Scottish material science company CelluComp has created a sustainable alternative to carbon fibre using carrots.
Nano-fibres are extracted from carrot pulp and combined with polymers to create the material named Curran, which is lighter and stronger than carbon fibre. Curran is renewable and sustainable and uses carrots discarded by the food industry.
The new material has been commercially used to produce a fishing rod, making use of the strength and stiffness of the nano-cellulose-based fibres. The company is now focusing on application-based products such as paints and coatings to offer durability and structural integrity. Future products that could benefit from this natural alternative to carbon fibre include helmets and surfboards.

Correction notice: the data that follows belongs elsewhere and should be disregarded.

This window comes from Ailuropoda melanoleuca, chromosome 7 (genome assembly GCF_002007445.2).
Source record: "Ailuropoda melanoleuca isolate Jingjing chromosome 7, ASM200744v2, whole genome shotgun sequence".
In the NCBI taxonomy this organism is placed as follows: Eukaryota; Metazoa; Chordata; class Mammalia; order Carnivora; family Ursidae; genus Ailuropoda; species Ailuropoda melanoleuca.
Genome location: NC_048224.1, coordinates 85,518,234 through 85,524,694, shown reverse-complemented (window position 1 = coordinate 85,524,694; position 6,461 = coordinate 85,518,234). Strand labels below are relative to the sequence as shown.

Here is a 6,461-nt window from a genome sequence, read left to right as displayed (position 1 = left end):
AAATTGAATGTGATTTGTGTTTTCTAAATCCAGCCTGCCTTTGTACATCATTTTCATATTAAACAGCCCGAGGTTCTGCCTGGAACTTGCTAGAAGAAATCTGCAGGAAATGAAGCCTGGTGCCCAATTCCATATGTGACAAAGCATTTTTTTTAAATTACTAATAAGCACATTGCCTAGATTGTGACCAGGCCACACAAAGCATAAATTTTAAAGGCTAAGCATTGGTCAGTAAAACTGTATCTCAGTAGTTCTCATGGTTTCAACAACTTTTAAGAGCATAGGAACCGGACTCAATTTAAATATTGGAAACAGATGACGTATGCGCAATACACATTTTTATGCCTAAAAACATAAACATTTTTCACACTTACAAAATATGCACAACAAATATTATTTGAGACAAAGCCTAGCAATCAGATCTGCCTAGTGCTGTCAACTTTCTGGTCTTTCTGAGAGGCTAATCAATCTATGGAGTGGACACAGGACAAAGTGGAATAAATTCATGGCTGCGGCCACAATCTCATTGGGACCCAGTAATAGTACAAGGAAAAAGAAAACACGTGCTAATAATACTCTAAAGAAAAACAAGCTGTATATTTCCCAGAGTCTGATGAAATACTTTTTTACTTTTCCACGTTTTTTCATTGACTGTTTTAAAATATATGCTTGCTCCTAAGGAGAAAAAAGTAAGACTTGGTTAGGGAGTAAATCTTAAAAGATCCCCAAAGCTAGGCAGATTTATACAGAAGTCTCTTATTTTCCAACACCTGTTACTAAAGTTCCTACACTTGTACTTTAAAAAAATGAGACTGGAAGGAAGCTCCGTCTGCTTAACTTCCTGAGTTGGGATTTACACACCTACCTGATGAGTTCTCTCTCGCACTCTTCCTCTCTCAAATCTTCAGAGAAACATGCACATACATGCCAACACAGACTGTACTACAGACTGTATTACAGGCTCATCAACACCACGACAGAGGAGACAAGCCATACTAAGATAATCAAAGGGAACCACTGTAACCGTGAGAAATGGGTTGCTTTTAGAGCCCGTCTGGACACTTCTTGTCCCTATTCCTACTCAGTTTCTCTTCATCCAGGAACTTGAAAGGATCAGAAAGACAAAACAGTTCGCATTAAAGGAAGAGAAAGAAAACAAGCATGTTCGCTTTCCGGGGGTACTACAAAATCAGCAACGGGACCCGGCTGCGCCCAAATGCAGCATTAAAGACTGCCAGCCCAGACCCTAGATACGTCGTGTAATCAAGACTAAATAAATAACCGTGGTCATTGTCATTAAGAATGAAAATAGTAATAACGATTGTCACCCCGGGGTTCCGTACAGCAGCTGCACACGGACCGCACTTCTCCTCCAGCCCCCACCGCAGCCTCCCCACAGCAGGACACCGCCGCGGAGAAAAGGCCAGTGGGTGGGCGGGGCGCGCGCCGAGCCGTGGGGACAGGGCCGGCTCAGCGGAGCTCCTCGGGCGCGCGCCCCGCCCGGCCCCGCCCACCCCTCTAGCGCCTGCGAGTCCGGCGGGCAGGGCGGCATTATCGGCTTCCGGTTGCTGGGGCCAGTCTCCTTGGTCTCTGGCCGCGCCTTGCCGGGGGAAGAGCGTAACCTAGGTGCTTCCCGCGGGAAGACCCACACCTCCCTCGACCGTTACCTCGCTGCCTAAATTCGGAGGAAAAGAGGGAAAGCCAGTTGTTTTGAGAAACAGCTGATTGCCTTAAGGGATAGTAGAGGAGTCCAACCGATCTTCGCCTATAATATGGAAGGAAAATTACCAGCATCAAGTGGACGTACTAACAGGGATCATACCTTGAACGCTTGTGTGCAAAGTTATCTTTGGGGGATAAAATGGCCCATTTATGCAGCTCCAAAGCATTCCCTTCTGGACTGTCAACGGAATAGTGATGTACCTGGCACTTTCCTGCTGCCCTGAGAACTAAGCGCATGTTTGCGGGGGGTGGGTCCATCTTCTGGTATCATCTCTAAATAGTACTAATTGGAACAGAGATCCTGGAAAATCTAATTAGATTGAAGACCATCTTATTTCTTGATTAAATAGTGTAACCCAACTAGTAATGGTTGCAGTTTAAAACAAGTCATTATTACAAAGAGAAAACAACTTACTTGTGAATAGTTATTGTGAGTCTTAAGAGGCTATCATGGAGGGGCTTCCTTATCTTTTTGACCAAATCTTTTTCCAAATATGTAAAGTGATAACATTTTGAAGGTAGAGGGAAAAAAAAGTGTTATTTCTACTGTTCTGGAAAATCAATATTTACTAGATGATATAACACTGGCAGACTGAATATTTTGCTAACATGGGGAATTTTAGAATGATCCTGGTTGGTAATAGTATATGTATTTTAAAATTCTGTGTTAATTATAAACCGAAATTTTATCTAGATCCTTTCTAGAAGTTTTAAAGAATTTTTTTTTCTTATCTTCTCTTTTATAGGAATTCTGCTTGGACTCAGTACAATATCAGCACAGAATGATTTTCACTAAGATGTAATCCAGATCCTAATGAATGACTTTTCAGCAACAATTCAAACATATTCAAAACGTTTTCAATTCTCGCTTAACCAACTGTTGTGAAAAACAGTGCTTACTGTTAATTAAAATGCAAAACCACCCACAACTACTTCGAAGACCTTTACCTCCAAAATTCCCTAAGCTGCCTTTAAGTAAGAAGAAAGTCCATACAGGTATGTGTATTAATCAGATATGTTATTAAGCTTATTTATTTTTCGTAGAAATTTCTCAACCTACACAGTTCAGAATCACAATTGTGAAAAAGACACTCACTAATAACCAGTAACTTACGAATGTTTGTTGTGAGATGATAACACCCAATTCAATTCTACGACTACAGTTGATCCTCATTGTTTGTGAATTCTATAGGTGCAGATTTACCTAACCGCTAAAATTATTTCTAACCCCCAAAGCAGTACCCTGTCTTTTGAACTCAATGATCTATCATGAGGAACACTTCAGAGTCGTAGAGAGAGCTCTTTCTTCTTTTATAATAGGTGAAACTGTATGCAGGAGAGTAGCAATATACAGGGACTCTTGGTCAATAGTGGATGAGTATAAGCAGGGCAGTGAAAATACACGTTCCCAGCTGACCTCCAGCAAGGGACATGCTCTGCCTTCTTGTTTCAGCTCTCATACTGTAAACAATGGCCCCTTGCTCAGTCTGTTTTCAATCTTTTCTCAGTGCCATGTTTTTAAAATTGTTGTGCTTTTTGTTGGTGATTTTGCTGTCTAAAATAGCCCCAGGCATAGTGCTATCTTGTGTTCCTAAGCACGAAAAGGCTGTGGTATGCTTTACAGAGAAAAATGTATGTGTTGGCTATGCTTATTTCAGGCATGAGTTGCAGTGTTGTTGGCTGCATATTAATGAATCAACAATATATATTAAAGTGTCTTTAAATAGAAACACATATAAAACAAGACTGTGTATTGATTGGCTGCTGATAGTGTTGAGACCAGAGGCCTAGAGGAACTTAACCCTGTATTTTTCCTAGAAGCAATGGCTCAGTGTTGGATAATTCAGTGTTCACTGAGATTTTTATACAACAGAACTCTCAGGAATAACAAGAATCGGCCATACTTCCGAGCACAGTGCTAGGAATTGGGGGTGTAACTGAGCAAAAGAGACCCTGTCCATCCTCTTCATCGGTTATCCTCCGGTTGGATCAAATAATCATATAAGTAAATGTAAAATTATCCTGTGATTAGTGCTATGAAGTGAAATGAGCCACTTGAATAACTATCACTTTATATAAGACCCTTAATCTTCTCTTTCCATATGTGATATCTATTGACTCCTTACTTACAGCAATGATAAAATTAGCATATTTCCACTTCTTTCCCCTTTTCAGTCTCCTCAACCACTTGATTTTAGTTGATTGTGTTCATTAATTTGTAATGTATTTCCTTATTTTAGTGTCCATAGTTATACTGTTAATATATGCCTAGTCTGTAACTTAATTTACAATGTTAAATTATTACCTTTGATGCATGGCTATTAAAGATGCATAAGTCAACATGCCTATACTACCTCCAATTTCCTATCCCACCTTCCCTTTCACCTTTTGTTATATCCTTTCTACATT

Scientists and designers are increasingly looking to nature as a source of renewable and clean material development. To see more examples of creative and biological research being fused to develop new bio-based materials and applications, see our report Direct From Nature.